Repayment of the insured account balance is made to eligible creditors by bank transfer. Payment is only made when the claimant has taken all necessary measures to allow the repayment to take place. The claimant must therefore provide FAGADI with bank account data in the name of the claimant held with licensed credit institution authorized to operate in Andorra. FAGADI is available to creditors of a failed financial institution for a period of five years. FAGADI claims submitted after this period are not taken into consideration and account balances are subject to settlement via the general resolution procedures.
Large Claims, Civil Action and Bank Liquidation
Banks that fail have difficulties to repay their account holders on demand. Failure is often the result of capital shortages, or institutional violations, that is followed by regulatory intervention placing a moratorium on payments. Account holders with large claims should pay close attention to the different stages of bank resolution to ensure maximum repayment.
Regulatory intervention triggers statutory administration by taking over management of the bank. Simultaneously payment facilities are blocked until the special administrator has determined the appropriate ways to resolve the issue. Within a reasonable time, the special administrator may decide to allow restricted access to payment systems and capped withdrawals for account holders. Such arrangements are temporary until the FAGADI deposit protection scheme is activated. The Andorran DGS protects eligible account balances up to 100.000 euro and has a special arrangement to raise the coverage with another 300.000 euro in exceptional circumstances.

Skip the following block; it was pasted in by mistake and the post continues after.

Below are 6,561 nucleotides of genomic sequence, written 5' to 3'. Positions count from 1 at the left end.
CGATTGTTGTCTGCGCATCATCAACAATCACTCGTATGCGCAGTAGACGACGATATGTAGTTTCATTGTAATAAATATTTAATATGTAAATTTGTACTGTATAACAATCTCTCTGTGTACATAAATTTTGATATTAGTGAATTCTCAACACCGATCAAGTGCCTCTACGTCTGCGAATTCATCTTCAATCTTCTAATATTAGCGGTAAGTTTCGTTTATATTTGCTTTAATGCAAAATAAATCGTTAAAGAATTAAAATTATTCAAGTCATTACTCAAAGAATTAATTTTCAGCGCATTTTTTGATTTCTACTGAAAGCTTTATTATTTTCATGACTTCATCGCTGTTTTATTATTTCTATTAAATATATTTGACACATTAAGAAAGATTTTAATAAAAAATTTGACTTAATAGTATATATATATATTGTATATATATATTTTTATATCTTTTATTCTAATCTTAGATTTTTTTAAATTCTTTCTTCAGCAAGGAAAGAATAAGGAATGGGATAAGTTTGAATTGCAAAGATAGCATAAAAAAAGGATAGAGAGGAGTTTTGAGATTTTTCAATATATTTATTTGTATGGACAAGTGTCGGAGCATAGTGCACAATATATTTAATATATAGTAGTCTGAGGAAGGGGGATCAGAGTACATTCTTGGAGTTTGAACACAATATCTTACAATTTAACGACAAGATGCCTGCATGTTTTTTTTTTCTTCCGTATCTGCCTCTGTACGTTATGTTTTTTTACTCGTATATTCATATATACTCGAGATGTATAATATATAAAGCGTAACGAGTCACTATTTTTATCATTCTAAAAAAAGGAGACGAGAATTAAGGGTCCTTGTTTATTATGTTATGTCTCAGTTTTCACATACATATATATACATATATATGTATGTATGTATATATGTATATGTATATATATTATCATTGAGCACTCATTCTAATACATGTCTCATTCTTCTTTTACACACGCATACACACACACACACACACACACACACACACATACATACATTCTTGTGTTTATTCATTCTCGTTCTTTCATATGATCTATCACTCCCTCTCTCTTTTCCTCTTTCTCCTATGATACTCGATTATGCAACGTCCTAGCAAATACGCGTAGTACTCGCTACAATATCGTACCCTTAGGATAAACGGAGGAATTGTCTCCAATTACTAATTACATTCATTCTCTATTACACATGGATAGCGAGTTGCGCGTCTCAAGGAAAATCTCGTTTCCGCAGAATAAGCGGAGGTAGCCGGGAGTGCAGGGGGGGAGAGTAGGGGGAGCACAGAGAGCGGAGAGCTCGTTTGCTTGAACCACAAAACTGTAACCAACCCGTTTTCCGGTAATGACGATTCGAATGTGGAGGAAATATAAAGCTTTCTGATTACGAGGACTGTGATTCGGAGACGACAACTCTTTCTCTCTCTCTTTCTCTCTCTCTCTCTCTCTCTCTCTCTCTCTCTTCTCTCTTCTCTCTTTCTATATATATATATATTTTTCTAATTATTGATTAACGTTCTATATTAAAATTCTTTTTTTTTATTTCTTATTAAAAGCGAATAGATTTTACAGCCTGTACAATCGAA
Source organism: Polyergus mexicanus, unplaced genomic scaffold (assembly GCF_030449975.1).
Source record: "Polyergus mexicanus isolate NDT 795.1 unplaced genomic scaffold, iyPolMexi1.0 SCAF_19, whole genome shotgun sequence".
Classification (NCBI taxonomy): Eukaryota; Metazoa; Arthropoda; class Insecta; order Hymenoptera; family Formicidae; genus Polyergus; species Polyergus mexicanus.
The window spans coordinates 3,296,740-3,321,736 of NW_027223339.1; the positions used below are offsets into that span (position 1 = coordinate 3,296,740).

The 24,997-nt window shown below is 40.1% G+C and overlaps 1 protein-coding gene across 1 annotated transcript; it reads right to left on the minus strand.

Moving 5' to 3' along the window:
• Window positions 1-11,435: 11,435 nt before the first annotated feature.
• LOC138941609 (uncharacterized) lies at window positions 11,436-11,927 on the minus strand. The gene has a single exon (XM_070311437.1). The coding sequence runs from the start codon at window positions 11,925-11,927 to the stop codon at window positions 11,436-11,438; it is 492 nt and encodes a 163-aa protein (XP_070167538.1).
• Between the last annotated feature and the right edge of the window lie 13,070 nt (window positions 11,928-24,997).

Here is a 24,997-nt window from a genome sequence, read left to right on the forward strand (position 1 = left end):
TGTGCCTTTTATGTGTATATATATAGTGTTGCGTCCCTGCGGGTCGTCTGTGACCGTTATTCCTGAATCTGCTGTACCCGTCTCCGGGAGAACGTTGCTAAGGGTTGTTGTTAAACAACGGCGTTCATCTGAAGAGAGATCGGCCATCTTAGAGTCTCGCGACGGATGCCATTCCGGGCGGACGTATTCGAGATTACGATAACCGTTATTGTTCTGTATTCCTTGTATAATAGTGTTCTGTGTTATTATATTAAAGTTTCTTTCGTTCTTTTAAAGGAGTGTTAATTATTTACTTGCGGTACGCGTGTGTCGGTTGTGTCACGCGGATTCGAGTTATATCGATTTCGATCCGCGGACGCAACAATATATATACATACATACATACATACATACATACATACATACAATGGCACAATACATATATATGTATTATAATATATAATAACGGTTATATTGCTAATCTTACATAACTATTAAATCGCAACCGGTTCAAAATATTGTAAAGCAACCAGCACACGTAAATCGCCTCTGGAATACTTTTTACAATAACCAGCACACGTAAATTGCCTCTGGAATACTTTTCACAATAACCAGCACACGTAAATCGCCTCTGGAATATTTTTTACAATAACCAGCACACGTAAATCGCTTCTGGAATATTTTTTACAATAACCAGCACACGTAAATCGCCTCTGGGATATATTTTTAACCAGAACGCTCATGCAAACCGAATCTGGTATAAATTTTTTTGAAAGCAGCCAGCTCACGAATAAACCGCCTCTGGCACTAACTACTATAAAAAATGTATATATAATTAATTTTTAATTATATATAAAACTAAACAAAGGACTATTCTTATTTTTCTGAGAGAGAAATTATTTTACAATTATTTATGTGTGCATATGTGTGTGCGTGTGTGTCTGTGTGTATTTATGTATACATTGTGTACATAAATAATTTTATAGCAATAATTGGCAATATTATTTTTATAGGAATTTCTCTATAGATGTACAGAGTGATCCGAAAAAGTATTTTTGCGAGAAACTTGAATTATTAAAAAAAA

The circumstances surrounding the closing of the bank will determine its future prospects. Bank resolution procedures have three main objectives. The first objective is to ensure the return of the assets to creditors while respecting the applicable creditor hierarchy. Resolution also seeks to ensure timely engagement with supervisory bodies and other stakeholders. Ultimately, the financial institution should be placed into compliance with the applicable regulation, or being resolved as a going concern, or wound up in the best interest of the creditors. General bank liquidation procedures that apply to universal banks are outlined in this article.
Even though bank resolution aims to minimize risk to account holders and the public, creditors may feel wronged and thus willing to take civil action. Regulatory frameworks expose large deposits above the limits of deposit insurance to market discipline. However, this does not always justify excessive losses for unaware creditors. Therefore, creditors may pursue civil action against the bank or the regulator. Such legal action should be based on realistic indicators and a high probability of success.
Contact us For More Information
This website is an initiative of Legal Floris LLC. Since more than a decade, we have helped international creditors recover money when their bank fails or their investments disappear. Due to our vast experience in dozens of bank failures in different countries, Andorra included, we are able to maximize repayments and minimize risks for our clients. Contact us right now to find out how we can help you too to reclaim your account balance if your bank in Andorra stops operating: